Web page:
Love is in the air – Epic Romance novels

Its not for everybody but February seems to me to be the best possible time to get stuck into one of these epic romances. These are love stories that stood the test of time, or adversity and lets be honest are probably much better for your soul than those red roses from the corner shop!

ali-outlanderOutlander by Diana Gabaldon

Claire Randall is leading a double life. She has a husband in one century – and a lover in another. In 1945, Claire Randall is back from the war and reunited with her husband on a second honeymoon in Scotland. Innocently she walks through a stone circle in the Highlands, and finds herself in a violent skirmish taking place in 1743. Suddenly she is a Sassenach, an outlander, in a country torn by war and by clan feuds. A wartime nurse, Claire can deal with the bloody wounds that face her. But it is harder to deal with the knowledge that she is in Jacobite Scotland and the carnage of Culloden is looming.

ali-bronze-horsemanThe Bronze Horseman by Paullina Simons

During the summer of 1941 the Metanov family are living a hard life in Leningrad. As the German armies advance their future looks bleak. For Tatiana, love arrives in the guise of Alexander, who harbours a deadly and extraordinary secret.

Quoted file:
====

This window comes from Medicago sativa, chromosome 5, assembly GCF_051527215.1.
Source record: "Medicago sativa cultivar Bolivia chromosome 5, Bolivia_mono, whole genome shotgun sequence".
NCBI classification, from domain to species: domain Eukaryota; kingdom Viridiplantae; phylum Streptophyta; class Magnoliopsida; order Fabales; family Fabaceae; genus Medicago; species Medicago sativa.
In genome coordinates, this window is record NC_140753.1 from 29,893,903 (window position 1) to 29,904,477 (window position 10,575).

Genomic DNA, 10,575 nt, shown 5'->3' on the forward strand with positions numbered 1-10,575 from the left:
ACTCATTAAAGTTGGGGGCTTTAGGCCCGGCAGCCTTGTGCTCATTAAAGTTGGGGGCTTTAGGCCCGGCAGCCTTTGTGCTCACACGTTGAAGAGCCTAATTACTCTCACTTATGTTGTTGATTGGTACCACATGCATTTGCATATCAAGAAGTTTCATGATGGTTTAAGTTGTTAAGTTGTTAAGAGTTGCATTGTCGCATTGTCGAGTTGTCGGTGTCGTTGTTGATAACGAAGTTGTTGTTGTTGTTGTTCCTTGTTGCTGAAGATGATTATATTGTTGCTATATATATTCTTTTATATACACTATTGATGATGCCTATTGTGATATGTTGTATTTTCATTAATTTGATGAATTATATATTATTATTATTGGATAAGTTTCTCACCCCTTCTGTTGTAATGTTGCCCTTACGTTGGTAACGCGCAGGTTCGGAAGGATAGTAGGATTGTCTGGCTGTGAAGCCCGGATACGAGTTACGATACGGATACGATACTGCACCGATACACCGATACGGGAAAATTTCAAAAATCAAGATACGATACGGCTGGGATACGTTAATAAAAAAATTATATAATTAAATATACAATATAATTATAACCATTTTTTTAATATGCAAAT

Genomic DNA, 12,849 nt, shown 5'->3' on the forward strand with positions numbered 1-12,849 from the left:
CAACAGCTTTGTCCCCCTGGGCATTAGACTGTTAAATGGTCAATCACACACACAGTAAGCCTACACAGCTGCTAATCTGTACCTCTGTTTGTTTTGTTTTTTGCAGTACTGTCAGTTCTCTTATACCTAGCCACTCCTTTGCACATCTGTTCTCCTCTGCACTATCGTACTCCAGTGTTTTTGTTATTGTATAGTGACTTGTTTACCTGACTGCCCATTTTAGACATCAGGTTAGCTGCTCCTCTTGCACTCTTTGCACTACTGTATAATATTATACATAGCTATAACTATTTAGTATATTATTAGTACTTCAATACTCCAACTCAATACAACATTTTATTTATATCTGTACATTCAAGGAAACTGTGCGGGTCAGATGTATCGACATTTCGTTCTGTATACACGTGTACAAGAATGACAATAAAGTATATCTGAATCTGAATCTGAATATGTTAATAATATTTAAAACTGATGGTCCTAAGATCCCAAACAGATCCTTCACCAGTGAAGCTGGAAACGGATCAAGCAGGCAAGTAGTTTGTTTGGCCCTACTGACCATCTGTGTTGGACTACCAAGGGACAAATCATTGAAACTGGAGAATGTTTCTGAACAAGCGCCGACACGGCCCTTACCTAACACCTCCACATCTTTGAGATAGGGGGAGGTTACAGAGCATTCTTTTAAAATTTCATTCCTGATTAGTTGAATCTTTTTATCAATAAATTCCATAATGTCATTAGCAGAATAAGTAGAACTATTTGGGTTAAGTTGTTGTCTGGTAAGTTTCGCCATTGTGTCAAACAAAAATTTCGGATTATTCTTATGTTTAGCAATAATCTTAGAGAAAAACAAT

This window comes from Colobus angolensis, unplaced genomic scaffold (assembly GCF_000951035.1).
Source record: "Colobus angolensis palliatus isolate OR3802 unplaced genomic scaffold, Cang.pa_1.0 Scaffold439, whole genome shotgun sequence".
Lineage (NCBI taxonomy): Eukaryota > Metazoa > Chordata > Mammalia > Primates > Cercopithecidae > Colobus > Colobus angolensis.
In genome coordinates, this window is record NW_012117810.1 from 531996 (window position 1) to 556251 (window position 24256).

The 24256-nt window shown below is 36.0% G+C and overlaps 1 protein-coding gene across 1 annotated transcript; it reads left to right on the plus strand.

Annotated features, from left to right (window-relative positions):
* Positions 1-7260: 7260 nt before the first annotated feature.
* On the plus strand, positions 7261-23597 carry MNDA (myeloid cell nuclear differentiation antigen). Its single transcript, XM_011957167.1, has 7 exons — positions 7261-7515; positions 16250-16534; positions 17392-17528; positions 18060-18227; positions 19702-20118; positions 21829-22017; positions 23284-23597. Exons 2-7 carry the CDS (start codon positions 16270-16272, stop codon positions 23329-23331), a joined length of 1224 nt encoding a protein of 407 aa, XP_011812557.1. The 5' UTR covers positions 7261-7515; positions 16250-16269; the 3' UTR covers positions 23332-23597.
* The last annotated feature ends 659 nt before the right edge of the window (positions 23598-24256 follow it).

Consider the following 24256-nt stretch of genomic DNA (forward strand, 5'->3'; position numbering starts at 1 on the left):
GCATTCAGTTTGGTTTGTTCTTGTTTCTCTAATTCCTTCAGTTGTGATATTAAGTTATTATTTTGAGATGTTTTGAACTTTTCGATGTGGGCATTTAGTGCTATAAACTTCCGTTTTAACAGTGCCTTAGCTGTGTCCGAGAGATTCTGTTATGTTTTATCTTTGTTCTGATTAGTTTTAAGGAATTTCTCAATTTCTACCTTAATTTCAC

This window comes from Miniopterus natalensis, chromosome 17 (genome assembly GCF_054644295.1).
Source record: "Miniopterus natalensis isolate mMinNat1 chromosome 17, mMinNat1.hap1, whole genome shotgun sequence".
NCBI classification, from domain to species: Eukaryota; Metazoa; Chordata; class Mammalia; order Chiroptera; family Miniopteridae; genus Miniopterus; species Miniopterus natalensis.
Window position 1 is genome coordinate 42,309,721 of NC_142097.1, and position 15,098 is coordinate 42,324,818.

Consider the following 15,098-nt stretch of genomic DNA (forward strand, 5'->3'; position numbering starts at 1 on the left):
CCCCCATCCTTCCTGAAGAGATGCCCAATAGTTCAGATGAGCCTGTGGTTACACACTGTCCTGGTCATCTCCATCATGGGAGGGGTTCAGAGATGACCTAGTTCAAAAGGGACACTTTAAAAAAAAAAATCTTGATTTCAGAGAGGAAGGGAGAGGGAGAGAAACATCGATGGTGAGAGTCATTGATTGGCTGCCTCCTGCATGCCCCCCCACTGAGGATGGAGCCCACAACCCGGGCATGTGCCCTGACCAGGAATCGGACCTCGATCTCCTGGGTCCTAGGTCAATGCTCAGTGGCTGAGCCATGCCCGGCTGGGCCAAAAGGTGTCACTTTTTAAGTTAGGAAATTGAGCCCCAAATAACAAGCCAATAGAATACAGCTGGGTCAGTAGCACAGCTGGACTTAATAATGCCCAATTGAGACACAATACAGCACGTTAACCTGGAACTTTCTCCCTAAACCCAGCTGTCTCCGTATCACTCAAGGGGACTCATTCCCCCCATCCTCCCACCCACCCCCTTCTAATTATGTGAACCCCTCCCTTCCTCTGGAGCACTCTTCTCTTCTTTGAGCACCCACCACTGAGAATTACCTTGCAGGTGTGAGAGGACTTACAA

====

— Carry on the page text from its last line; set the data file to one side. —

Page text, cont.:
ali-time-traverllers-wifeThe Time Traveller’s Wife by Audrey Niffenegger

This is the story of Clare, a beautiful, strong-minded art student, and Henry, an adventuresome librarian, who have known each other since Clare was six and Henry was thirty-six, and were married when Clare was twenty-three and Henry thirty-one. Impossible but true, because Henry is one of the first people diagnosed with Chrono-Displacement Disorder: his genetic clock randomly resets and he finds himself misplaced in time, pulled to moments of emotional gravity from his life, past and future. His disappearances are spontaneous and unpredictable, and lend a spectacular urgency to Clare and Henry’s unconventional love story. That their attempt to live normal lives together is threatened by something they can neither prevent nor control makes their story intensely moving and entirely unforgettable.

ali-gone-with-teh-windGone with the Wind by Margaret Mitchell

Set against the historical backdrop of the American Civil War, this historical epic is a tale of a nation mortally divided. It is the love story of beautiful, ruthless Scarlet O’Hara and the dashing soldier of fortune, Rhett Butler.

ali-wuthering-heightsWuthering Heights by Emily Bronte

At the centre of this novel is the passionate love between Catherine Earnshaw and Heathcliff – recounted with such emotional intensity that a plain tale of the Yorkshire moors acquires the depth and simplicity of ancient tragedy.